Words to Banish from Your Work Emails
Do you ever wonder what working in an office was like before email? How did people get anything done? Wait, people actually talked to each other? These are all valid questions for anyone in today’s workforce.
It’s safe to say that email rules the working world these days, whether we like it or not. That means a lot of your work product depends on email—you could have entire interactions solely online, without ever meeting in real life. Basically, email holds a lot of weight these days.
So, besides making sure you don’t accidentally reply all to that company-wide notice, here are some words to reserve for your texts with friends.
The word “just” is all too common in work emails. How many times have you said “Just checking in…”, “Just wanted to follow up…”, “Just seeing if…”? My guess is if you look back at the emails you sent this week you’ve used one of those phrases, or something similar, more times than you want to admit.
“Just” makes any phrase that follows it passive and minimizes the importance of the sentence. It’s a filler word that is used to soften whatever it is you’re trying to say. Don’t use it! Remove the “just” in any of your phrases and the sentence will still work, I promise.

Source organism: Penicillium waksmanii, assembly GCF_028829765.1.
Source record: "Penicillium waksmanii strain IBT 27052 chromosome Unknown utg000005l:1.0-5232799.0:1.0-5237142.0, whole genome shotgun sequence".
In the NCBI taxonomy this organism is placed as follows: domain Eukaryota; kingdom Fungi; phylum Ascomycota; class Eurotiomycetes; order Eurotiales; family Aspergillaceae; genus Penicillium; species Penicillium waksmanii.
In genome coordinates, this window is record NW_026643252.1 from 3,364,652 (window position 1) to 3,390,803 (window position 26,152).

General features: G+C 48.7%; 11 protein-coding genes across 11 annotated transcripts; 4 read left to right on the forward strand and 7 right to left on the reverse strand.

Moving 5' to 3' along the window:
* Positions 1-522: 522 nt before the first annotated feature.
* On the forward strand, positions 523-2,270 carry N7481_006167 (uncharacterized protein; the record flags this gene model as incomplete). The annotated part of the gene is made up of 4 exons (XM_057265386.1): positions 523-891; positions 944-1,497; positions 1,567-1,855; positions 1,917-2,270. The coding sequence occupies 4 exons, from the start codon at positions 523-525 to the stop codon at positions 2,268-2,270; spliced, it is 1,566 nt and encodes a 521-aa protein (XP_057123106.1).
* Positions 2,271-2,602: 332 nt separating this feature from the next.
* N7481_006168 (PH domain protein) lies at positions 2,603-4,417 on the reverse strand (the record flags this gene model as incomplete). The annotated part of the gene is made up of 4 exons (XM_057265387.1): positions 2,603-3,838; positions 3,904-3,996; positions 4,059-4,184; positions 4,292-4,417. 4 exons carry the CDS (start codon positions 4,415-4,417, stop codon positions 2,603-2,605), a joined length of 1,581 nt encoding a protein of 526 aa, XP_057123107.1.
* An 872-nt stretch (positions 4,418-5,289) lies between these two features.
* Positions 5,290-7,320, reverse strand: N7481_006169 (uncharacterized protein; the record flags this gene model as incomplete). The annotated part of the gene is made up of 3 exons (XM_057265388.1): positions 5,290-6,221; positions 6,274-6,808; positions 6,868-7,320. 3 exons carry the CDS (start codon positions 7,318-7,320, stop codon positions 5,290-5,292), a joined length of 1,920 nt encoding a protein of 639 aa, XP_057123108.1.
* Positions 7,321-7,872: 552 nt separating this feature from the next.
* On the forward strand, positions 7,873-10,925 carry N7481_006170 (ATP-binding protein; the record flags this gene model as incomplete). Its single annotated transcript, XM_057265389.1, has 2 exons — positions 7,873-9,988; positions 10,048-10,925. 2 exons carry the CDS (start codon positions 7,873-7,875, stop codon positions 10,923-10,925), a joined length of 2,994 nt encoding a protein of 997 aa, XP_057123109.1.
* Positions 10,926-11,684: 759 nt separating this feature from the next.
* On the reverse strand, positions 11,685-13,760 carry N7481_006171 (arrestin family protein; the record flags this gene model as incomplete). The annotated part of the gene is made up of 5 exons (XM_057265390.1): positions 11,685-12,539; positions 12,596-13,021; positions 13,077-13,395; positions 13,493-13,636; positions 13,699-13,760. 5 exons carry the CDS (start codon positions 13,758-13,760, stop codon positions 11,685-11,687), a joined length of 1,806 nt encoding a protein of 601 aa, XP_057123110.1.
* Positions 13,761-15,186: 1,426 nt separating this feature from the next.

Similar to “just”, “sorry” is used all too often to make a sentence sounds less aggressive. “Sorry to bother you”, “Sorry for the double email”, “Sorry for….”. What you’re “sorry” about probably doesn’t actually need an apology.
Unless you made a mistake or caused a huge issue, it’s not necessary to apologize. Ditch the “sorry” and say what you want to say.
In that same vein, “sorry for the delay” is another unnecessary phrase. If you really owe someone an excuse for why it took you so long to respond to them, thank them for waiting instead of apologizing for your longer than average response time.
Touchbase (and other corporate jargon)
If I had one superpower it would be to remove corporate jargon from the world’s vocabulary.
“Touchbase”, “connect”, “take offline”, and the like are all passive phrases. Instead of asking someone to touch base on something, or if they have time to connect, or if they want to take something offline, propose a date, time, and place for you to actually have the conversation you’re emailing them about. It’s likely they will respond with either an acceptance or proposal for a new time. Regardless of the outcome, you’re a lot further along than if you kept it ambiguous.
You’re probably guilty of starting or ending an email with “Happy Friday!”. I know I am. And I’m not proud of it.
As with most phrases on this list, it’s a filler phrase that doesn’t lend anything to your email. Yes, you’re trying to be friendly before you get to the point of your note. That’s valid.
But instead of a throwaway phrase like “Happy Monday!”, ask how the recipient’s weekend was, or if they have plans for the upcoming weekend. Or better yet, weave in something from the last time you spoke. Maybe you know they recently went on vacation, took a long weekend away, or coached their kids in sports. Whatever it is, mention that instead of the generic and wildly overused “Happy Xday!”.
So, whether you’re an inbox zero kind of person or are just barely keeping your head above the email waters, leave these words out of your next email response.